January 26th, 2010
11:12 AM ET

Photo spotlight: Balloons in Kabul

Kabul, Afghanistan - I don't know why but I just didn't expect to see something as frivolous as a balloon seller plying his trade on the ravaged streets of Kabul. It is a joyless city on many levels, but it's encouraging to see this sign of childhood fun. For many children in Kabul, their toys are made from the trash – a rubber inner tube from a bicycle wheel, simple pieces of wood fashioned into a plane or a kite made from salvaged plastic. For many, a balloon would be a real treat – something to treasure and guard jealously.

soundoff (18 Responses)
  1. aman amin

    i thank Tahera Nassrat for her coments.hoep evey one think like her.God bless the Afghans and the Kids

    March 23, 2010 at 7:39 pm | Report abuse |
  2. Nathanael [desert voice]

    Tom, I agree as far as electronic toys. But we cannot act paranoiacally! Bicycles are not much different than shoes when it comes to disguising bombs! You can put a powerful bomb in the soles of shoes, but this cannot mean that we cannot send shoes to Afghanistan The same applies to bicycles. If you give a child a bicycle, you gain his heart, and in the future you will likely have a friend, not a suicide bomber!

    February 19, 2010 at 6:46 am | Report abuse |
  3. Lisa

    Thank you, Everyone, for all of your comments. It's great to hear all of the different ideas and I especially appreciate Tom's comments which bring a little of the reality to the situation. My son was just deployed to Afghanistan with the Marines last Saturday. Although he'd already been deployed to Iraq previously, the situation in Afthanistan seems more dire. I know that we want to do the right thing and I've been wondering what that might be. In light of Tom's comment, I'm still wondering.

    Is there an official policy on this...that is, what Americans and troop families should and shouldn't send?

    February 18, 2010 at 7:51 pm | Report abuse |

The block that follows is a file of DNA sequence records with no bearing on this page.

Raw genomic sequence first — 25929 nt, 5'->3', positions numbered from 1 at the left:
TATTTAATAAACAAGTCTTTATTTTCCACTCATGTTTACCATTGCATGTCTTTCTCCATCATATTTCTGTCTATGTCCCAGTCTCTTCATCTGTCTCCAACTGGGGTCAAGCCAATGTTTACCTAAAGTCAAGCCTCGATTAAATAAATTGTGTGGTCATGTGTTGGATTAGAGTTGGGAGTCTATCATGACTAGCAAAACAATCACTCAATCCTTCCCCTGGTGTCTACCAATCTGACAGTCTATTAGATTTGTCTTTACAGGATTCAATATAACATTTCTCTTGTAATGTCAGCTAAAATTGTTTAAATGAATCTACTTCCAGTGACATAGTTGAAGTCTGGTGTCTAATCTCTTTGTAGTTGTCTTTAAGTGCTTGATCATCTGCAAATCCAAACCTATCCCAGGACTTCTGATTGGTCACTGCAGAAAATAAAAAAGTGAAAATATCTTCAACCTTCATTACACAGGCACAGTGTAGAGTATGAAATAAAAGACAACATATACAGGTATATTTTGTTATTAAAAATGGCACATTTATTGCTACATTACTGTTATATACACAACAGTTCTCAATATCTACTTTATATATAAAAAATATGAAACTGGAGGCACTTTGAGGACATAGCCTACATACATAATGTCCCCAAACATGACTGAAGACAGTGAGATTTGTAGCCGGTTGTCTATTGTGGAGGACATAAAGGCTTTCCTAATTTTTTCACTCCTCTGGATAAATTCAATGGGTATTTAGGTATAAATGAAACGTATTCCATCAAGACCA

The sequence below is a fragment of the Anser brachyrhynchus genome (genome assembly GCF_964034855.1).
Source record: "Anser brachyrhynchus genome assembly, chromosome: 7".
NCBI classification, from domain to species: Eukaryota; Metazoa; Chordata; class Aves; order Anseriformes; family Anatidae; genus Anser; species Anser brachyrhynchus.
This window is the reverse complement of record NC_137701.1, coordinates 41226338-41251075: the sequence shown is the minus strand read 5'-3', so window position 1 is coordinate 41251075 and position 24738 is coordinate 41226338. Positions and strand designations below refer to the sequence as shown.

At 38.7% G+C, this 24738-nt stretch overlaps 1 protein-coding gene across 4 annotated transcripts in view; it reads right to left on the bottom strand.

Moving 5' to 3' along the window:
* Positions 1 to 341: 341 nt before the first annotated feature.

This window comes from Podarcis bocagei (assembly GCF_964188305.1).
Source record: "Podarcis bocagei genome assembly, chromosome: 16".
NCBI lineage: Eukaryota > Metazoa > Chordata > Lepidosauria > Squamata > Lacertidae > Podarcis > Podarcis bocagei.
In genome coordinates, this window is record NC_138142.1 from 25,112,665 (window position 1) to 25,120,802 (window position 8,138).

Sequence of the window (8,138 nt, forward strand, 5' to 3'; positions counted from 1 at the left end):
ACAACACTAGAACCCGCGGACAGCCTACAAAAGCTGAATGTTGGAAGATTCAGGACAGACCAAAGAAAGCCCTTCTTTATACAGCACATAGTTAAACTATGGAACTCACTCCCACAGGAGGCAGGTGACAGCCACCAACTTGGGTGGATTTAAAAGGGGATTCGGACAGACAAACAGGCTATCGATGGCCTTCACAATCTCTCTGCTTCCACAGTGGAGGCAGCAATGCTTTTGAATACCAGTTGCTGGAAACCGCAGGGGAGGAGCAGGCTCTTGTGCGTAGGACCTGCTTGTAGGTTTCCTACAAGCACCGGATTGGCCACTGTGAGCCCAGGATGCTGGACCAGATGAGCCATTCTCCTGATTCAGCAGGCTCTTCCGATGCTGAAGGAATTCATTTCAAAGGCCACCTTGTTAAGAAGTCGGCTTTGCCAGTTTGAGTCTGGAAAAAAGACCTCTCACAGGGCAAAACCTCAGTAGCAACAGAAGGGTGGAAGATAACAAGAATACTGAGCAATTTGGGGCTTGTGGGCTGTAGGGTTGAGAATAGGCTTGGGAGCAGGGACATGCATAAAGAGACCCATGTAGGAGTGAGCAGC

4. Tom

    Any electronic toys sent will be used for IEDs by Taliban fighters as will pens be used to make blasting caps. Bicycles have the potential to be used as IEDs as well.Also throwing toys and candy to children encourages them to gather around the US convoys making them potential casualties in IED attacks and fire fights. Please think about this before you send things, I realize it makes people feel good but there is also a negative side.

    January 29, 2010 at 6:48 am | Report abuse |
  5. Phlowermom

    These are wonderful ideas people! Don't let this go! DO SOMETHING!

    January 28, 2010 at 8:06 pm | Report abuse |
  6. cheryl boland

    What great ideas everyone posted. Could someone post info about where and how to send these items? i can easily get items together but have no idea where to send them in Africa or Afghanistan or anywhere else actually. i assume i can get shipping cost info from the post office? In appreciation of any info people can offer
    cheryl

    January 28, 2010 at 4:20 pm | Report abuse |
  7. Nathanael [desert voice]

    Afghanistan kids are in great need of bicycles. Many thousands of these lie unused in American backyards. They could be collected by a special trailer truck, loaded into a container, and sent to Afghanistan to be distributed by the U.S. troops. There are so many organizations in America that could start this project in coordination with the U.S. Army. What seems so trivial at first, such bicycle diplomacy, might have more effect on changing the Afghan hearts than just shooting the Taliban.

    January 28, 2010 at 1:29 pm | Report abuse |
  8. omed husseinkhel

    i am from afghanistan i was born in kabul and blessed to be here in the united states thank you for all your wonderfull comments and ideas people such as your selves are the reason why this country is so great ;- )

    January 28, 2010 at 11:19 am | Report abuse |
  9. dodong

    but please, no toy guns and the like! i'd rather that used balls (basketball,tennis,volleyball,football, soccer, baseball,softball,etc) be shipped to the troops rather than bullets and granades

    January 28, 2010 at 3:46 am | Report abuse |
  10. Eric